First of all and most important, the open source release of wolkenkit is a way for us to give something back to the community: We benefit from open source in so many ways that we strongly believe in not only taking, but also giving back in return.
However, this makes it difficult for us as the developers of wolkenkit to find out how wolkenkit is being used. Since we deliberately decided not to require any registration for the download, we do not know who evaluates wolkenkit. We don't know if you actually use wolkenkit once you have downloaded it – or, if you don't use it, why.
The only hint we have are the download statistics provided by npm and Docker Hub. Unfortunately, these numbers are not very helpful because they only tell us how often the CLI and Docker images have been downloaded – but for most developers, this only happens once per version of wolkenkit. Having only these numbers, you can hardly tell how wolkenkit is used.
Understanding your users
Of course, having more details would be helpful for a better understanding of our users. At the same time this would help us to improve wolkenkit development into a direction useful to the community. Sadly, we rarely get feedback from dissatisfied users. Instead, they often simply turn away. But especially their feedback would be particularly valuable!
For this reason we would like to know more about how you use wolkenkit. Our intention is not to get to know internal information or insights about the applications you have developed with wolkenkit or to collect data about you or your users. Instead, we would like to give some examples of questions that we are interested in:
- How many developers have installed wolkenkit and use it regularly? This is important for assessing the impact of breaking changes. In other words: How many people would we possibly upset if we changed or removed an existing feature?
- How long do developers typically wait before installing an update of wolkenkit? This helps us to assess how essential new features are and which topics we should put our focus on. Updates that are downloaded sooner are obviously more relevant.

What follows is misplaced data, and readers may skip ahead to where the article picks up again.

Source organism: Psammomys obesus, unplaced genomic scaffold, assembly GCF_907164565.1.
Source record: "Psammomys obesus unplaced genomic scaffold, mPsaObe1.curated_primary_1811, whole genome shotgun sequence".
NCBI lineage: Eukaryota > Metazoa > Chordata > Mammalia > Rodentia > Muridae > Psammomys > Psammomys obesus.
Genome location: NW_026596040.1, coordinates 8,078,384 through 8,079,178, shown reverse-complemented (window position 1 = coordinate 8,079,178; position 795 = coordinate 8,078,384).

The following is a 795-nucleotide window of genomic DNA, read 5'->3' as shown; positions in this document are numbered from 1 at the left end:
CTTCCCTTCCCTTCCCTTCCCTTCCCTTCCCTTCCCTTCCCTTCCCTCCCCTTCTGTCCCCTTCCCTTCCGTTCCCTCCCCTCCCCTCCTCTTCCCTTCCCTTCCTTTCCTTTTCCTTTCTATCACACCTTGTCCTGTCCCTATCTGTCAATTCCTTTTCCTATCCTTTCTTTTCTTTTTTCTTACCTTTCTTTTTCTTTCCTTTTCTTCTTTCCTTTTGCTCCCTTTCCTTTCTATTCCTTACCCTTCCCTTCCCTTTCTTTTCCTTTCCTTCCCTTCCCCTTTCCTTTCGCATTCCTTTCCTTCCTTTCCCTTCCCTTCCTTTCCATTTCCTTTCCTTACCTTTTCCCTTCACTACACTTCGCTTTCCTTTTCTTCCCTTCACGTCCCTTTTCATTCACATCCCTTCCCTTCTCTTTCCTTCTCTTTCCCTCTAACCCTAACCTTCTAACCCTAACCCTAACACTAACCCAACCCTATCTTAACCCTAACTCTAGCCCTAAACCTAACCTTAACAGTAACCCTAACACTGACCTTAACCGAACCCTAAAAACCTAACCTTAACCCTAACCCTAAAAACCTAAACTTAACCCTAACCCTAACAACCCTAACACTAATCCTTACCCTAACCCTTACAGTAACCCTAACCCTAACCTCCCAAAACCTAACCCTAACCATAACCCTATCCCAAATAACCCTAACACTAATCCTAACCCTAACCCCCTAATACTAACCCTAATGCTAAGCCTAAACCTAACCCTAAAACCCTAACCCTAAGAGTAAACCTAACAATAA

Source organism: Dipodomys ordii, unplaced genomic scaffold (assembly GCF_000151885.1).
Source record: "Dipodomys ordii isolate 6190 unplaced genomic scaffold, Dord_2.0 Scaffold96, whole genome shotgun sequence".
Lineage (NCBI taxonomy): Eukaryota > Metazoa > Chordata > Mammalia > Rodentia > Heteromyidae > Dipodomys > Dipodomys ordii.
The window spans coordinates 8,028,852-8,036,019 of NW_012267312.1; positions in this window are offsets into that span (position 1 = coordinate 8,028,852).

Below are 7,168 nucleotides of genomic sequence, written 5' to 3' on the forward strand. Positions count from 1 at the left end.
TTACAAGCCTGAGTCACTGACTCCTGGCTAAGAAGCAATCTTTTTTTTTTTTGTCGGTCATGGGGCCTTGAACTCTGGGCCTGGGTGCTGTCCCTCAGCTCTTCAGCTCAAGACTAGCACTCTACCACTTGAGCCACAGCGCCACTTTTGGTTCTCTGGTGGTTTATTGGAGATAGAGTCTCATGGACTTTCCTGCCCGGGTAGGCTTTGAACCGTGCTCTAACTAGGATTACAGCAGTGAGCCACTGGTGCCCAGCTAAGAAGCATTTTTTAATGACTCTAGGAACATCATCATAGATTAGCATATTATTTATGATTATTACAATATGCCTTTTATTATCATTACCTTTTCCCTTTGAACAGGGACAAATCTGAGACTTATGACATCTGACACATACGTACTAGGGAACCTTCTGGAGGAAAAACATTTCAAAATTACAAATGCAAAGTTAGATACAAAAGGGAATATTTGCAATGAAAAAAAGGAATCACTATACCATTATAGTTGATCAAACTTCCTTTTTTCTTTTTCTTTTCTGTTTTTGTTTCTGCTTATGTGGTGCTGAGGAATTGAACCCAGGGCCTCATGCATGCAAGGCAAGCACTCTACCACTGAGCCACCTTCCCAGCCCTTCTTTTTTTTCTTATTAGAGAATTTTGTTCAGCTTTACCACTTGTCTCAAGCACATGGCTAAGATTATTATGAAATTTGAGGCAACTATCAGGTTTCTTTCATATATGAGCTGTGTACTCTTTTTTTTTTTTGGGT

- How many applications do you build with wolkenkit? This helps us to assess how important it is to support side-by-side execution of multiple wolkenkit applications on a single machine.
- How many environments (development, test, production, …) do you use wolkenkit for? This helps us to assess the size of the installations and the importance of tools to support different environments.
All these questions refer exclusively to the use of wolkenkit itself, not to the code or domain of the applications you have developed with it, nor to the end users of your applications. This is information that we intentionally and explicitly do not want to receive.
Respecting privacy by default
To get answers to these questions we have decided that starting with wolkenkit 2.0 we will ask if you agree to share some data with us on how you use the wolkenkit CLI. Therefore, we designed and implemented a function to collect and send data – but we wanted it to work in a way that respects your privacy and does not upset anyone.
Therefore, we have defined a number of design principles and guidelines that are the basis for the telemetry function:
- First and foremost, sending any data is always entirely opt-in. If you do not explicitly agree to share data with us, we do not collect any data at all.
- If you have agreed to share data with us, you can revoke this decision at any time, without further ado. Sending telemetry data is always completely on a voluntary basis.
- Not sharing your data will not result in any disadvantages for you. wolkenkit works the same way without any restrictions, whether or not you share your data with us.
- We will ask you only once if you agree to share your data with us. If you don't agree, we won't ask any more – except when a new version of wolkenkit is released.